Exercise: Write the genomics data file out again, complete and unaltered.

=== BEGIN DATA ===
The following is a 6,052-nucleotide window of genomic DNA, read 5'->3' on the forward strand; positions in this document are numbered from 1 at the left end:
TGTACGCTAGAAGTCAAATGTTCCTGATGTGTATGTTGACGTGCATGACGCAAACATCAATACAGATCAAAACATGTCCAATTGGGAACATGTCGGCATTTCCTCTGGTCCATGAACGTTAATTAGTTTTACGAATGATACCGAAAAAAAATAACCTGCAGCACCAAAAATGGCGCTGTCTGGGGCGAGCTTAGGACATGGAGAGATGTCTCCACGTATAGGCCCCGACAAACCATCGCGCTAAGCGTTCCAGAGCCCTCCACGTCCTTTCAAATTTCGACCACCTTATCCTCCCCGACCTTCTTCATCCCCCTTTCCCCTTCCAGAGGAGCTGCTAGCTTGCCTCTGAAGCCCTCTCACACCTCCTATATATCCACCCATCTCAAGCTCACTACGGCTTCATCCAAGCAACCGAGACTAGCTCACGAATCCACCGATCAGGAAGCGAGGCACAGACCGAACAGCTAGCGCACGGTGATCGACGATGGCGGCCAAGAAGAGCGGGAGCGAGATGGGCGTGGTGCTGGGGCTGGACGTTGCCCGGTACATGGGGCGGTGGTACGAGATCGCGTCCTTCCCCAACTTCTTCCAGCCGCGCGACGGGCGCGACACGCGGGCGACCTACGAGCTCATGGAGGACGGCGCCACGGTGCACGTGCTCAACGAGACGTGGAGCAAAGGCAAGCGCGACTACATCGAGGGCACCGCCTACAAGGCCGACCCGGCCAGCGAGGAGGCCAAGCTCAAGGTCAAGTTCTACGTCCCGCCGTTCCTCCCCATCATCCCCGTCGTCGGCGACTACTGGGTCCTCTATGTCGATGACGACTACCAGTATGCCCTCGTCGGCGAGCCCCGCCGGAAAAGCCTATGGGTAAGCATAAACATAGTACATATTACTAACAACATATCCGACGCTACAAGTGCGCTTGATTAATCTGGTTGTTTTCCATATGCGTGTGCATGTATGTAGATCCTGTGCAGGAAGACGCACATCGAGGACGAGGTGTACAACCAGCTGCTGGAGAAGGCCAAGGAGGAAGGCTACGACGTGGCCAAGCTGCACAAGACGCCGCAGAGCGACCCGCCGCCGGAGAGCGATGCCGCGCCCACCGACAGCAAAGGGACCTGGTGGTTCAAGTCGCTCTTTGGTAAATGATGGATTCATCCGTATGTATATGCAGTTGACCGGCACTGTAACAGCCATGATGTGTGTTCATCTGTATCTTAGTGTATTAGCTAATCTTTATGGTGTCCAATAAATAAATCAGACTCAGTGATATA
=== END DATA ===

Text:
The following is a 6,052-nucleotide window of genomic DNA, read 5'->3' on the forward strand; positions in this document are numbered from 1 at the left end:
TGTACGCTAGAAGTCAAATGTTCCTGATGTGTATGTTGACGTGCATGACGCAAACATCAATACAGATCAAAACATGTCCAATTGGGAACATGTCGGCATTTCCTCTGGTCCATGAACGTTAATTAGTTTTACGAATGATACCGAAAAAAAATAACCTGCAGCACCAAAAATGGCGCTGTCTGGGGCGAGCTTAGGACATGGAGAGATGTCTCCACGTATAGGCCCCGACAAACCATCGCGCTAAGCGTTCCAGAGCCCTCCACGTCCTTTCAAATTTCGACCACCTTATCCTCCCCGACCTTCTTCATCCCCCTTTCCCCTTCCAGAGGAGCTGCTAGCTTGCCTCTGAAGCCCTCTCACACCTCCTATATATCCACCCATCTCAAGCTCACTACGGCTTCATCCAAGCAACCGAGACTAGCTCACGAATCCACCGATCAGGAAGCGAGGCACAGACCGAACAGCTAGCGCACGGTGATCGACGATGGCGGCCAAGAAGAGCGGGAGCGAGATGGGCGTGGTGCTGGGGCTGGACGTTGCCCGGTACATGGGGCGGTGGTACGAGATCGCGTCCTTCCCCAACTTCTTCCAGCCGCGCGACGGGCGCGACACGCGGGCGACCTACGAGCTCATGGAGGACGGCGCCACGGTGCACGTGCTCAACGAGACGTGGAGCAAAGGCAAGCGCGACTACATCGAGGGCACCGCCTACAAGGCCGACCCGGCCAGCGAGGAGGCCAAGCTCAAGGTCAAGTTCTACGTCCCGCCGTTCCTCCCCATCATCCCCGTCGTCGGCGACTACTGGGTCCTCTATGTCGATGACGACTACCAGTATGCCCTCGTCGGCGAGCCCCGCCGGAAAAGCCTATGGGTAAGCATAAACATAGTACATATTACTAACAACATATCCGACGCTACAAGTGCGCTTGATTAATCTGGTTGTTTTCCATATGCGTGTGCATGTATGTAGATCCTGTGCAGGAAGACGCACATCGAGGACGAGGTGTACAACCAGCTGCTGGAGAAGGCCAAGGAGGAAGGCTACGACGTGGCCAAGCTGCACAAGACGCCGCAGAGCGACCCGCCGCCGGAGAGCGATGCCGCGCCCACCGACAGCAAAGGGACCTGGTGGTTCAAGTCGCTCTTTGGTAAATGATGGATTCATCCGTATGTATATGCAGTTGACCGGCACTGTAACAGCCATGATGTGTGTTCATCTGTATCTTAGTGTATTAGCTAATCTTTATGGTGTCCAATAAATAAATCAGACTCAGTGATATA